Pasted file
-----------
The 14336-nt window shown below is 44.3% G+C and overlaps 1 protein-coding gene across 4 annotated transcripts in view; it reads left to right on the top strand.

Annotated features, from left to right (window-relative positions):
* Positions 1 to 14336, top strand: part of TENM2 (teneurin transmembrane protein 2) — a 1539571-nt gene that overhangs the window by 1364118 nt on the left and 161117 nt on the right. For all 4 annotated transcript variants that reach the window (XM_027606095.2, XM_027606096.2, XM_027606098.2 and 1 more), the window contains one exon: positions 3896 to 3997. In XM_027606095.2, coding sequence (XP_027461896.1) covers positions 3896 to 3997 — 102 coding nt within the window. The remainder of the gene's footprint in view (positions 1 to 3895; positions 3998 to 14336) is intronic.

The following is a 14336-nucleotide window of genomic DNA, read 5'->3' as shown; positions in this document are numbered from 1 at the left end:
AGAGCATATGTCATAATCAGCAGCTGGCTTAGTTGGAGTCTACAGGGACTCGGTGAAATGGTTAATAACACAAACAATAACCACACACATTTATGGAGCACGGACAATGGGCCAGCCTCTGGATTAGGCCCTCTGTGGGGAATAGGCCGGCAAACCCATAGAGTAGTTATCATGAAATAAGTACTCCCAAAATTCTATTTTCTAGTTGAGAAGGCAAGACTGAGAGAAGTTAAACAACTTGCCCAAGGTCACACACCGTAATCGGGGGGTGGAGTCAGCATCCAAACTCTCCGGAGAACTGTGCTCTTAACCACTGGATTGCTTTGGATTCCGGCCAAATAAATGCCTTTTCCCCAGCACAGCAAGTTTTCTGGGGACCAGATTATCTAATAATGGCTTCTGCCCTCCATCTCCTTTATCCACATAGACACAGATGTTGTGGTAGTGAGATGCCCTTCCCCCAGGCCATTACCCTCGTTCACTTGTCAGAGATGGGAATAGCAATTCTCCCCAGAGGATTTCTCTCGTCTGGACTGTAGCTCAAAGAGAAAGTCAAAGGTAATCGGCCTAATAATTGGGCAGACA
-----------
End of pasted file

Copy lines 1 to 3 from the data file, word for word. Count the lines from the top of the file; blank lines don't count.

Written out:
The 14336-nt window shown below is 44.3% G+C and overlaps 1 protein-coding gene across 4 annotated transcripts in view; it reads left to right on the top strand.

Annotated features, from left to right (window-relative positions):
* Positions 1 to 14336, top strand: part of TENM2 (teneurin transmembrane protein 2) — a 1539571-nt gene that overhangs the window by 1364118 nt on the left and 161117 nt on the right. For all 4 annotated transcript variants that reach the window (XM_027606095.2, XM_027606096.2, XM_027606098.2 and 1 more), the window contains one exon: positions 3896 to 3997. In XM_027606095.2, coding sequence (XP_027461896.1) covers positions 3896 to 3997 — 102 coding nt within the window. The remainder of the gene's footprint in view (positions 1 to 3895; positions 3998 to 14336) is intronic.